New Delhi (GDC) — The Ministry of Defence has formally rejected an eleventh-hour plan to try and save Viraat, the former Indian Navy aircraft carrier, from being broken up for scrap by a shipbreaker in Gujarat.
Envitech Marine Consultants Private Limited, the company looking to acquire the warship and convert it into a maritime museum, is now expected file an appeal in the Supreme Court next week.
GDC has learnt that M/s Envitech Marine Consultants Private Limited, the company looking to acquire the warship, formerly the Indian Navy’s flagship, will now file an appeal in the Supreme Court this coming week.
Envitech planned to convert Viraat into a maritime museum, parked off the coast of Goa in collaboration with the Government of Goa.
In their response to a direction from the Bombay High Court to clarify their position, the Ministry has stated, “The request of the petitioner for grant of NOC (No Objection Certificate) to convert the status of Ex-Viraat cannot be acceded to.”
The Ministry claims that the Shree Ram Group of Industries, the Alang-based shipbreakers which had bought the decommissioned warship from the Indian Navy for scrap, is opposed to its sale. “The Counsel appearing on behalf of Shree Ram Group of Industries before the Hon’ble High Court has categorically submitted before the Court that they are not interested in parting with the possession of the ship earmarked for dismantling.”
Ironically, in a statement to NDTV in September, Mukesh Patel, the chairman and managing director of Gujarat-based Shree Ram Group repeatedly stated that he was willing to sell the warship to the highest bidder.
“Pay me Rs 100 crore, and take away the ship,” is what Mr Patel had stated at the time. “I brought down my price from Rs 125 crore to 100 crore because I am a desh-bhakt,” said Mr Patel. “I will transfer it to anyone who comes with a No Objection Certificate from the government and is willing to relocate the ship at their own expense.”Advertisement
It was the inability to acquire a No Objection Certificate from the Defence Ministry that made Envitech approach the Bombay High Court in the first place. With the matter in court, the ship-breakers stopped the process of beaching the 23,900-tonne warship before it was broken up.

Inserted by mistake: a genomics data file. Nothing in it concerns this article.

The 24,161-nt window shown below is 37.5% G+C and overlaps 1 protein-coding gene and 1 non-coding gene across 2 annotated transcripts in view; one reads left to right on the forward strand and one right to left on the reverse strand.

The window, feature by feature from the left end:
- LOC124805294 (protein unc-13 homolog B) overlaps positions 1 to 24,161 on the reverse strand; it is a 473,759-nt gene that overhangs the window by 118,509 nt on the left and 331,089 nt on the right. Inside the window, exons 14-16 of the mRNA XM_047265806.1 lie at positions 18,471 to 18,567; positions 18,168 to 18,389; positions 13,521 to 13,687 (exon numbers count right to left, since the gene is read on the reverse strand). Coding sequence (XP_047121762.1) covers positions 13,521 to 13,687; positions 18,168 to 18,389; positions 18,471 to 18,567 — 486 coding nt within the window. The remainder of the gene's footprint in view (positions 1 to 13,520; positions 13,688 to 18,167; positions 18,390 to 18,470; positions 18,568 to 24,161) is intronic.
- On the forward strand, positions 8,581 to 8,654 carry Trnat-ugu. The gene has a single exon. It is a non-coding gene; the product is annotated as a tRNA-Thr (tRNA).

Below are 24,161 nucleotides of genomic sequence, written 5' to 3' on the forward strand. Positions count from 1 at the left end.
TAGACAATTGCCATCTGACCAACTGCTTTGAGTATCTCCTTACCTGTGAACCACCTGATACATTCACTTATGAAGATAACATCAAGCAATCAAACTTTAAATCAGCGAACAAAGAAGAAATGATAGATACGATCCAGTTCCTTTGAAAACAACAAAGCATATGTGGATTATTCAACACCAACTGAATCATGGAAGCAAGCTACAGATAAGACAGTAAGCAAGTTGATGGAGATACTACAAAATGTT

“Unfortunately, this has now become a game of ‘chicken and egg’,” said Rupali Sharma, the Managing Partner of Envitech. “The seller won’t sell without the NOC and now the Ministry of Defence won’t issue the NOC as it claims the seller doesn’t want to sell. The clear intent is to proceed with destroying the ship.”
Acquired from the United Kingdom in 1986 after an extensive refit, the INS Viraat came to define Indian Naval power with its fleet of Sea Harrier fighter jets. Before that, Viraat had served as HMS Hermes in the Royal Navy and played a decisive role in the 1982 Falkland Islands conflict when the UK went to war against Argentina in the South Atlantic.
Viraat was decommissioned in 2016 but early plans to covert her into a maritime museum failed. She was subsequently sold to the Shree Ram group after an e-auction process through the Metal Scrap Trade Corporation Ltd.
In their statement, the government has also expressed its concern at the “safety and material state of the vessel, whose keel was laid in [the] pre-independence era.” Envitech insists that they have the expertise available to protect the ship.
According to NDTV, the rejection letter from the Ministry of Defence reached the petitioners on December 4, Navy Day, a day when the Indian Navy celebrates its history and fighting traditions. A key part of that legacy now seems doomed.
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